Social enterprise makes a difference in Saint John
"EVERY CUP goes further." That’s the slogan on the window at Catapult Coffee & Studio in Saint John, N.B., a social enterprise that provides work for those with employment barriers.
"Our mission with the men and women that we serve is to restore dignity, renew life, realize hope in Jesus," says Jayme Hall, executive director of Outflow, the registered charity that runs the café.
"The Lord loves all people," says Hall. "And He loves the hurting and those that are struggling, and we want to be able to practically reach out to folks and give them the opportunity to get their life back by way of employment."
The café opened in December 2018, the latest in a series of Outflow ministries – a men’s shelter, a construction firm likewise meant to furnish employment opportunities, a carpentry shop, a dental clinic. All except a farm property are in uptown Saint John – the coffee shop at 116 Princess Street is in a building owned by the Anglican diocese of Fredericton.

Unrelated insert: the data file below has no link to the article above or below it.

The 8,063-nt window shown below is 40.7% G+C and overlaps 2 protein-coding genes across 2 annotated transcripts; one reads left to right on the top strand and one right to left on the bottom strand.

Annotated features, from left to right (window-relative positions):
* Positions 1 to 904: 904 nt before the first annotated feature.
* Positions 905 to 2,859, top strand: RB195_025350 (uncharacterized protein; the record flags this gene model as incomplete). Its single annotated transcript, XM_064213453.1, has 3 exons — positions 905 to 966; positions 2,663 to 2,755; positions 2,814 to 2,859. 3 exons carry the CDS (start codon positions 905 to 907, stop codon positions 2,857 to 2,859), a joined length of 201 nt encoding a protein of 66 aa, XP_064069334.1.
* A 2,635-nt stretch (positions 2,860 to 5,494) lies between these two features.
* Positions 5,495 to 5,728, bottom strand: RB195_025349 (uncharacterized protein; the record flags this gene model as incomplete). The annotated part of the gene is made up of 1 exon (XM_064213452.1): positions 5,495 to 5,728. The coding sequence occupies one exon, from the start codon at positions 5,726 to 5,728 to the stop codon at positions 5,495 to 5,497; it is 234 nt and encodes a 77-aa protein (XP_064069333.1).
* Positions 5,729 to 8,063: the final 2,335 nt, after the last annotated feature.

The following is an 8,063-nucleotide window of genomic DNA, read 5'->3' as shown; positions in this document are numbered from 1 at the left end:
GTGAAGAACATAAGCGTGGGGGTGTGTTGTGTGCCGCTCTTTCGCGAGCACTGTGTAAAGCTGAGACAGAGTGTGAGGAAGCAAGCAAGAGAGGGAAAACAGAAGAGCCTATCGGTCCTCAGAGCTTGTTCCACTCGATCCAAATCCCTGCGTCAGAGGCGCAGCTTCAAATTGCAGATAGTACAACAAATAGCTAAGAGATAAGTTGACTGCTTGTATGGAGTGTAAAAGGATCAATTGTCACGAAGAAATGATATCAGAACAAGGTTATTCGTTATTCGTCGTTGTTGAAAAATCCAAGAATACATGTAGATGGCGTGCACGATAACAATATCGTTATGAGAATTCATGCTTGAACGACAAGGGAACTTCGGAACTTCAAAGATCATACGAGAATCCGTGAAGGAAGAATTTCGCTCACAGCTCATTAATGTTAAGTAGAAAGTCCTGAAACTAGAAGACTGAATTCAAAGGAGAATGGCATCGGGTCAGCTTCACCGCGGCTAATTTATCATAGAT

Outflow itself is an interdenominational ministry. Hall mentions Baptist, Pentecostal, Wesleyan, Anglican, Presbyterian, Catholic and especially Vineyard support or involvement. He has been a Baptist pastor. The café also sells craft goods like candles and furniture made by Outflow’s employees.
The café’s six employees, including manager Miriam Westin, are a mix of those in need and those with the work experi ence to come alongside them, says Westin. The ministry teaches practical life habits alongside a spiritual message.
"We’re all beloved of God," says Westin. "And that’s one of the main things that we try to get across to people … whether they believe it about themselves or not, they are beloved of God. And that should impact how they treat themselves and [how] they treat others and [how] they expect to be treated."
The café and studio also support Outflow’s shelter – hence the slogan. The venture only broke even its first year, but Hall says that experience will help make the enterprise more profitable going forward. Westin hopes to grow the café’s relation ship with the community this second year, especially through public events.
"Everything we do is, or can be, part of the Kingdom of God, and sometimes I think we only see that in the overtly religious aspects of life or things that seem very social-justice focused, but even in our interactions with customers, and the things that we talk about and the events that we host at the shop, we can be beacons of God’s Kingdom in the city." –CALEB BURNEY